As a child growing up on the Black Sea, at a place serving as a crossroads of many cultures, nations and traditions, Kalic was audience to itinerant performers of all kinds. Especially fascinating to him were troupes performing abridged versions of Shakespeare in tents. When a teenager, he found himself a protege of university theatre clubs dedicated to producing the plays of Sartre, Beckett and other mid-century European moderns.
Subsequently, as a young man, he worked extensively with ‘living treasures’ of theatre such as Ulvi Uraz and Haldun Taner, was founder-member of several theatre companies, took roles in films – and ended up in exile after a play directed by him offended the ruling authorities.
After serving internships with and observing many greats of European theatre including Strehler and Planchon, Professor Kalic settled in the UK. He worked at the Joan Littlewood sponsored East 15 Acting School – eventually becoming co-director – and soaked up the Theatre Workshop milieu.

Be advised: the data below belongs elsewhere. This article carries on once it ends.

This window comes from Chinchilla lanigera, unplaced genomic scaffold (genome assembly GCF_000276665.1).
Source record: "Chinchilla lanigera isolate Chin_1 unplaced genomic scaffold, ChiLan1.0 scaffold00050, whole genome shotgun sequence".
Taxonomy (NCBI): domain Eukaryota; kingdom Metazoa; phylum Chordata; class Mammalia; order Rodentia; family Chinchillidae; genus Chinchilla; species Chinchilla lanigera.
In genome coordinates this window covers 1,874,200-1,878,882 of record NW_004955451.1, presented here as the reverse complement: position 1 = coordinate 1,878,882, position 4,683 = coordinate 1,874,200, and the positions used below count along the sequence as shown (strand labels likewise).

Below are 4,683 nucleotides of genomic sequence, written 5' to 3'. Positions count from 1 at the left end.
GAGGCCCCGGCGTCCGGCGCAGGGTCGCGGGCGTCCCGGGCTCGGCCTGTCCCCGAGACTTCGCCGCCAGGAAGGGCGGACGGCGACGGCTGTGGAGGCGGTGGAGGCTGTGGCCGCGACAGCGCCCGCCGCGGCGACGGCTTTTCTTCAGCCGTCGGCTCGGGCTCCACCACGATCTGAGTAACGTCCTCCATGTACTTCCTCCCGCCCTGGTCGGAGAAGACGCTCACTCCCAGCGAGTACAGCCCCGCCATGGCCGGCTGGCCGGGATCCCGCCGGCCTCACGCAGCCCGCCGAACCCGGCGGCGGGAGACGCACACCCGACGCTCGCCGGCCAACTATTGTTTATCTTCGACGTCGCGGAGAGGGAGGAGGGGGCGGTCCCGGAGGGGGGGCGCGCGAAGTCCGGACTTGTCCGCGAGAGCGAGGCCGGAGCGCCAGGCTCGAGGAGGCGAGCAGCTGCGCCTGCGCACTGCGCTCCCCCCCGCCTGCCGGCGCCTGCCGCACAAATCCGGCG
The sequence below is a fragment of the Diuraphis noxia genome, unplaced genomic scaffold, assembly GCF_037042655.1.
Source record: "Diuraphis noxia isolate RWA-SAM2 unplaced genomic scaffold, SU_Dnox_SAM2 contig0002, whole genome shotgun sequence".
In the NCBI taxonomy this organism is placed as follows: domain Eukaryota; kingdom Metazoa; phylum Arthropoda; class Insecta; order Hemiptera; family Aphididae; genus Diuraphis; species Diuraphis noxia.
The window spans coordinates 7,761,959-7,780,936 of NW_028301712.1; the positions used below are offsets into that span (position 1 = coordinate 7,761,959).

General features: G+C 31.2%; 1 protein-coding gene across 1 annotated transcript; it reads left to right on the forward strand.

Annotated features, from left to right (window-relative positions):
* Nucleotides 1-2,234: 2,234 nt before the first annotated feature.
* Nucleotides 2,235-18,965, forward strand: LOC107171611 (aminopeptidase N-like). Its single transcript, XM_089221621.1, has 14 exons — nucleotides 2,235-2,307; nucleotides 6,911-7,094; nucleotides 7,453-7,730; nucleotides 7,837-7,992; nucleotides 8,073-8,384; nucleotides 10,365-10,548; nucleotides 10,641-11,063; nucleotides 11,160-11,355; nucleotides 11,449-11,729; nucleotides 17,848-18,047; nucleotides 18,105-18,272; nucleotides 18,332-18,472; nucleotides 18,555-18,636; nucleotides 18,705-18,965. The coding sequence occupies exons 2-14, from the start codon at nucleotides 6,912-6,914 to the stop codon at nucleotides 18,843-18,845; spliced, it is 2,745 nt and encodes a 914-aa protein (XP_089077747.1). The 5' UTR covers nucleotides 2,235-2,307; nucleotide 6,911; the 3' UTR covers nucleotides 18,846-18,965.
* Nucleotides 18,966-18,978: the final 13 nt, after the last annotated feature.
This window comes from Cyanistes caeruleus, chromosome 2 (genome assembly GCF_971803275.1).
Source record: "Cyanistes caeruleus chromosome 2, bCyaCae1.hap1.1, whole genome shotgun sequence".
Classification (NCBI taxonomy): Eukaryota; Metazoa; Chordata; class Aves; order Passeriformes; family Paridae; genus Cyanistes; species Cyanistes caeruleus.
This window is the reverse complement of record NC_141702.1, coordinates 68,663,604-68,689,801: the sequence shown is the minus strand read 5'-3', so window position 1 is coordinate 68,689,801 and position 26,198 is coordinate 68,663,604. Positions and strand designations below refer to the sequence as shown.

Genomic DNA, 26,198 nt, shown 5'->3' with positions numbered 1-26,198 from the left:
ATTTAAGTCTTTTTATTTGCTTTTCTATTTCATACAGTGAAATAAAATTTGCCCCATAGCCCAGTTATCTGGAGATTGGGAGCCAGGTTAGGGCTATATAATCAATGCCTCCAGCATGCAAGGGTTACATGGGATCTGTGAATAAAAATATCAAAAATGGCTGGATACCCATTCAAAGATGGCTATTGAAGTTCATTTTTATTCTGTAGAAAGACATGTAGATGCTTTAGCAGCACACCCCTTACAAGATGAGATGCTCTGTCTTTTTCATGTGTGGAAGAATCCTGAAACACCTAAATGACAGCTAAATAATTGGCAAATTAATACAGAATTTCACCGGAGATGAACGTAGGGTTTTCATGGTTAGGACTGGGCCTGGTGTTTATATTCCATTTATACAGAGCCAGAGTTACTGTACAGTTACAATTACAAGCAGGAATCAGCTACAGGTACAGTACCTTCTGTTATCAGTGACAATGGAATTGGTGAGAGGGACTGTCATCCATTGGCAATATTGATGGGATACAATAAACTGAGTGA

Turkish playwright and author Haldun Taner (1915 - 1986) and Kalic on July 5th 1968.
As he became more acclimatised to the West, Kalic became increasingly preoccupied with the quest ‘how and why to make theatre in an already theatricalised society?’ He was to undertake this journey while working at drama schools, universities and while leading small theatre companies in various locations in Canada, Australia, Europe and Asia. Simply, his approach has been to take the rhetoric of play which permeates theatre seriously, to decommodify theatre, to make the theatre gathering tangibly, atmospherically joyful. At the centre of his work is the twinkling, knowing eye and dancing consciousness of the player-fool.